Much of the “healthcare crisis” you keep hearing about is a direct result of increasing costs, rapidly aging populations, chronic diseases and infectious disease outbreaks – and an emerging middle class demanding greater transparency and access to high-quality healthcare. In response to this crisis, technology and data have emerged as key drivers, fueling healthcare reforms like Obamacare and other large scale projects.
Technology and data-driven solutions were discussed at The Economist’s 2014 Health Care Forum, which met on September 17th in Boston. We attended the event, so thought we’d bring you the top 5 need-to-know topics on the minds of speakers and panelists:
1. Congress is taking a fresh look at regulating healthcare innovation. We’ll soon begin to see a conversation between policy makers and regulators about the pace of healthcare innovation, said Chip Davis, executive vice president of advocacy and member relations at Pharmaceutical Research and Manufacturers of America (PhRMA). He was talking about efforts by Fred Upton (R-Mich.), chairman of the U.S. House Energy and Commerce Committee, to discuss what the Congressman calls the 3Ds: the discovery, development and delivery of innovative medicine.
“You’re going to begin to see more and more focus on that because people are recognizing that it’s right to ask these questions about the regulatory framework in the context of how long it takes to bring health innovation to market,” Davis said.
2. Employers pay $7,000 per employee for medical errors. And that’s for all employees – not just those personally impacted by medical errors, according to Leah Binder, president and chief executive of The Leapfrog Group, a Washington-based nonprofit that drives safety, quality and affordability initiatives within healthcare organizations. No wonder healthcare costs are slowly crawling upwards.
3. Humana is investing in 50 safe playgrounds to improve community health. Bruce Broussard, chief executive of Humana, a Louisville, Ky.-based health insurance company, talked about partnering with churches on health literacy projects, which could have a dramatic impact on people’s health. Humana has also partnered with communities by investing in 50 playgrounds over the last few years. We’re interested to see how this one plays out.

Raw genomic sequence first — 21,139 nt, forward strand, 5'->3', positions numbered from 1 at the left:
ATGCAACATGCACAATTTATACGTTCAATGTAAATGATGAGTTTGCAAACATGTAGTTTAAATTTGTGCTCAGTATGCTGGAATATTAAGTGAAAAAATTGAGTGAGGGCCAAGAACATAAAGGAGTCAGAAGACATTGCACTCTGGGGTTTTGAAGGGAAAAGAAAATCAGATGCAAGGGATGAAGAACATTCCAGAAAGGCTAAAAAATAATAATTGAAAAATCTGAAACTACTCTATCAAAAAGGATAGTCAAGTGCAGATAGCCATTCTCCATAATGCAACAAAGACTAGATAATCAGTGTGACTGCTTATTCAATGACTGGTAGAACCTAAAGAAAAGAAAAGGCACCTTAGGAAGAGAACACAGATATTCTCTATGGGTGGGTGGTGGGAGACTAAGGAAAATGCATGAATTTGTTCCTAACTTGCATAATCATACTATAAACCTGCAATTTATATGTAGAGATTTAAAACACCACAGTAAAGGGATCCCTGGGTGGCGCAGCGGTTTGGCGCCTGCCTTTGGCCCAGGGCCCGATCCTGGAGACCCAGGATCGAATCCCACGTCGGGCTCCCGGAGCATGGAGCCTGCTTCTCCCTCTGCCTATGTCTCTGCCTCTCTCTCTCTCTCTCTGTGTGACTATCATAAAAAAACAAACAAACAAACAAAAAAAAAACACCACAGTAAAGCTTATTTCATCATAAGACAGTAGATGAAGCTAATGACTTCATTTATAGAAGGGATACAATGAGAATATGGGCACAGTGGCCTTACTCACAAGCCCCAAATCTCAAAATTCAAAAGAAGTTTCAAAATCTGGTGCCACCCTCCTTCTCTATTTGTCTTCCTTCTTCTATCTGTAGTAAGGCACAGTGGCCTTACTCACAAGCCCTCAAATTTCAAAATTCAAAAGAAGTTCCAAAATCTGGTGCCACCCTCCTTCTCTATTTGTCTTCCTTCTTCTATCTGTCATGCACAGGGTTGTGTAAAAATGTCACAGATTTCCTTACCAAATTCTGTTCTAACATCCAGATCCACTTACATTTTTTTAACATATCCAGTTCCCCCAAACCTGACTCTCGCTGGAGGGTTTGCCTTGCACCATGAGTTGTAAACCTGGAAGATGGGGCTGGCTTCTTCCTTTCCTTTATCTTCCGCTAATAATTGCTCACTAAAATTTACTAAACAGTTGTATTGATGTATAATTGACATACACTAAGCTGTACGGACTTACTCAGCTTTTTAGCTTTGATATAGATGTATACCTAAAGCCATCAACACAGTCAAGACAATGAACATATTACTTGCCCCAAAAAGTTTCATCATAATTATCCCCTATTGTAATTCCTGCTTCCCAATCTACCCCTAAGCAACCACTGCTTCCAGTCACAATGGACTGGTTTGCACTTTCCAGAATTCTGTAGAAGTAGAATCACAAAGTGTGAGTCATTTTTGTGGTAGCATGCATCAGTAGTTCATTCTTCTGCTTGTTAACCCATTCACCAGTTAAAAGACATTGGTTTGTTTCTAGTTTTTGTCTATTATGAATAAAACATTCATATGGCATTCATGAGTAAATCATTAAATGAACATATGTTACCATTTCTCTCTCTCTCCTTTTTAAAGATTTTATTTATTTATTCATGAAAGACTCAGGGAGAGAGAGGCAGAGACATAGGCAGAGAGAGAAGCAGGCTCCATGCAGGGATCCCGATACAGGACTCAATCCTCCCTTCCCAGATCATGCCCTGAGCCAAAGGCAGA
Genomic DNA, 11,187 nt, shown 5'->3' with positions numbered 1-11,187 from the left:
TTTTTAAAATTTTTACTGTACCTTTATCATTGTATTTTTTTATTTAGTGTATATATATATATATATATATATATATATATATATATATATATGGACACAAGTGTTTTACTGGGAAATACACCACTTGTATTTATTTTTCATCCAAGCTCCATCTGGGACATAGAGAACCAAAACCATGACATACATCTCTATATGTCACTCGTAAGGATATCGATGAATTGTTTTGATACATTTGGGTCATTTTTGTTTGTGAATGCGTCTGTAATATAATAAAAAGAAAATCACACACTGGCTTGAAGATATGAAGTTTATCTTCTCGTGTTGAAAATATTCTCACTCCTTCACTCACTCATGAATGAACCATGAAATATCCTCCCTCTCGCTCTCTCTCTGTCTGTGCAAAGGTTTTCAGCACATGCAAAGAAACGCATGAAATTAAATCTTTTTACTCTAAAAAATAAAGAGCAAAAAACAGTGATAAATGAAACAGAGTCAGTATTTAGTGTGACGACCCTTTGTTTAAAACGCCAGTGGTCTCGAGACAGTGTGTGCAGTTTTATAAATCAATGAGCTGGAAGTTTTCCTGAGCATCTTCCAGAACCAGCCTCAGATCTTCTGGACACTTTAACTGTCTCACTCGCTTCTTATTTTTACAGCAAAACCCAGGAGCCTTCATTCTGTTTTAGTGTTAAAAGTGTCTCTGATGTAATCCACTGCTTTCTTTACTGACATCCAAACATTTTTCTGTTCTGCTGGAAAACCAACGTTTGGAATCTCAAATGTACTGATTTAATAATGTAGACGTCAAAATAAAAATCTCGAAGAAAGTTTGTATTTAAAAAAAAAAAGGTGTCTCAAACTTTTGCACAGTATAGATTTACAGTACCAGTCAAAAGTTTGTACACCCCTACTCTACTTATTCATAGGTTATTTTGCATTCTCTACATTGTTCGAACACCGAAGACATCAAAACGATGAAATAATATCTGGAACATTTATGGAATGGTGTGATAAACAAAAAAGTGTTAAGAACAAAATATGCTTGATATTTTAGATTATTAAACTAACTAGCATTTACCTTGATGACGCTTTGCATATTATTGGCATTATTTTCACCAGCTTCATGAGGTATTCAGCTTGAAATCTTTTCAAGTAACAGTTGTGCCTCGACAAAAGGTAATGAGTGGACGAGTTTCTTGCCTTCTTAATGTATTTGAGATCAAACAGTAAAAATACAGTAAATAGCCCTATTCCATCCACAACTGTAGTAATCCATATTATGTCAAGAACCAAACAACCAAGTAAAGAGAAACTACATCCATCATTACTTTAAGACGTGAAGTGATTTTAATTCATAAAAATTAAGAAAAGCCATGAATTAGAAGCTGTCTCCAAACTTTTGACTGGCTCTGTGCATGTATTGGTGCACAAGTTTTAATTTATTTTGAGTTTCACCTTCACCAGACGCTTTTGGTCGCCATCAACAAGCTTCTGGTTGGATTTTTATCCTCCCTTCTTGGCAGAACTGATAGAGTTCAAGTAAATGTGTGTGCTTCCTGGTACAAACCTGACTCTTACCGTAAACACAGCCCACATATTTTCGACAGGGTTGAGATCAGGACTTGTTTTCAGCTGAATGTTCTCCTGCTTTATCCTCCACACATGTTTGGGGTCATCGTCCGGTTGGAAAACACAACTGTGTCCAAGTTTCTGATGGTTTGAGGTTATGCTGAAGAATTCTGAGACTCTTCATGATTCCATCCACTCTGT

4. Consumers might be willing to pay for healthcare innovation – but that’s a big maybe. Chris Gordon, manufacturing director at Bain Capital, a Boston-based global alternative investment firm, discussed the potential impact of the Apple Watch and home health monitor devices on healthcare innovation. Today, he says, consumers will pay $100 a month for cable, but they’re not very willing to hand over $50 for a co-pay on their annual doctor’s visit.
“For this consumer innovation to break through, it’s going to have to be the kind of stuff that’s interesting enough that people are actually willing to pay for it themselves,” Gordon said.
5. We’re re-defining high-quality healthcare around the world. Quality doesn’t always involve the most technology or the most intervention – rather, it’s about the appropriate balance of technology and intervention. The challenge is to not perceive this blend as “second-class medicine” around the world, said Peter Berman, professor of the practice of global health systems and economics at the Harvard School of Public Health in Boston.
Aine (“ONya”) Cryts is an on-staff contributing writer for MedTech Boston. She's a political scientist by education, a writer and marketer by trade. She has written for various healthcare technology publications and also served as marketing director at several healthcare software companies in the Boston area. Cryts is an avid volunteer, pet lover and long-distance runner. Story ideas are always welcome.
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